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Executive Summary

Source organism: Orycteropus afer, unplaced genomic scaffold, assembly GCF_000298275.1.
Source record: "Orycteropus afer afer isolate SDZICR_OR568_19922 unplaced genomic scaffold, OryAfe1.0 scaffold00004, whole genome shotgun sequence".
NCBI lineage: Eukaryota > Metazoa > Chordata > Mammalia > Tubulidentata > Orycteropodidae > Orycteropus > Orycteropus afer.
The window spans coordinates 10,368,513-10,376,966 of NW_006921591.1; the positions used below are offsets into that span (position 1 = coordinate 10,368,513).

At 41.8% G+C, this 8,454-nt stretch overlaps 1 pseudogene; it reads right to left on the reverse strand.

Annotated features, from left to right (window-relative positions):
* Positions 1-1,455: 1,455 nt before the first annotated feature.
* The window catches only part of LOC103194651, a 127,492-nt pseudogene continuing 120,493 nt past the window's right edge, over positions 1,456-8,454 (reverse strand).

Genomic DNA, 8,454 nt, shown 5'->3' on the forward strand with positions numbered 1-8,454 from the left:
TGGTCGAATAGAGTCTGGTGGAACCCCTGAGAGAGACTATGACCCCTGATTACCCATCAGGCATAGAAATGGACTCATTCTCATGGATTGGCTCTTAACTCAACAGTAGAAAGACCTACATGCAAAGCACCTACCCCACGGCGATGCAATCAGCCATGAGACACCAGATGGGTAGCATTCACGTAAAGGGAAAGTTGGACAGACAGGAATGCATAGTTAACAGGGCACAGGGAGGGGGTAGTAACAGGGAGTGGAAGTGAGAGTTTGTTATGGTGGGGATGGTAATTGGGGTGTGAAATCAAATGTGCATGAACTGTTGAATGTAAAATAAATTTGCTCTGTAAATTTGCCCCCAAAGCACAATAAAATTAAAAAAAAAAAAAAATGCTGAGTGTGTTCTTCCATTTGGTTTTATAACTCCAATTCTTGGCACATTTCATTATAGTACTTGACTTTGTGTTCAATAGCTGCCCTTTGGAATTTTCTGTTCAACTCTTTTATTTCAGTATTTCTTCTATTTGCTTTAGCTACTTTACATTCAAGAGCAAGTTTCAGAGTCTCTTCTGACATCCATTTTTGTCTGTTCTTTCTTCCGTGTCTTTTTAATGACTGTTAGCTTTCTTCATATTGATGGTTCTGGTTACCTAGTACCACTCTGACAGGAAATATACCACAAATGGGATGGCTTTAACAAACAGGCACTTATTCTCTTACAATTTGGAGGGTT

SMITHKLINE BEECHAM's KYTRIL IS "APPROVABLE" at FDA as of Dec. 10. The NDA for the 5-HT[3] receptor antagonist granisetron in an I.V. formulation was submitted for the indication of prevention of nausea and vomiting associated with initial and repeated courses of emetogenic cancer therapy, including high-dose cisplatin. SB filed the NDA in late December 1991. The dosing regimen is 3 mg in a bolus injection. An FDA advisory committee reviewed Kytril on March 11 and concluded that the drug should not be approved until questions about potential carcinogenicity and cardiovascular effects were answered ("The Pink Sheet" March 15, p. 10). The committee agreed that granisetron is effective, based on studies in more than 1,500 patients and recommended that Kytril could be approved for second- line prevention of emesis in chemotherapy patients with label warnings if FDA and SmithKline resolved the genotoxicity questions. The carcinogenicity questions arose from animal studies that showed liver tumor formation in rats and mice that received granisetron. SB representatives told the advisory committee that, although tumor growth in animals was seen, no evidence of genotoxicity was found. They maintained that granisetron is a "promoter" that may cause tumor cell proliferation, but that the drug is not an "initiator" because it does not contribute to chromosomal damage or gene mutations in vitro. At the November European Conference on Clinical Oncology and Cancer Nursing (ECCO-7) in Jerusalem, John Bourke, University of Newcastle-upon-Tyne, presented a study, "Does Granisetron Share the Cardiac Arrhythmogenic Potential of Other 5-HT[3] Receptor Antagonists?" His study concluded that "detailed studies to date have not shown any clinically relevant arrhythmogenic effects" of the drug. Bourke reported that only one patient of 3,453 receiving granisetron in clinical trials suffered cardiac arrest within seven days of therapy, an event not considered related to therapy, and only one other patient required treatment for an arrhythmia. That patient had a known paroxysmal atrial fibrillation. The overall incidence of arrhythmias in the clinical trials, 39 of 3,269, were "within the expected range for this population," Bourke reported. The 1.2% overall incidence is "comparable to studies of other antiemetic agents," his report said. Granisetron is approved in more than 20 countries and has been administered to more than 300,000 patients. SmithKline Beecham also has an oral formulation of Kytril. The drug was developed in Japan by Beecham Yakuhin. As SmithKline prepares for Kytril's approval, the company's pricing strategy becomes more important to the product's acceptance by hospitals. Efforts by hospital pharmacies to reduce the costs of treating patients with Glaxo's anti-emetic Zofran (ondansetron) means SmithKline has less maneuvering room on the price of Kytril: the baseline has changed. At the recent mid-year meeting of the American Society of Hospital Pharmacists in Atlanta, a number of poster sessions and other presentations were focused on cutting the cost of Zofran. For example, at Brigham & Women's Hospital, chemotherapy patients are being given Zofran doses lower than those approved in labeling, and the hospital estimates it will save $323,000 this year as a result ("The Pink Sheet" Dec. 13, p. 5). Additionally, should Kytril be approved by FDA as a second-line therapy, SmithKline's pricing flexibility will be more constrained.

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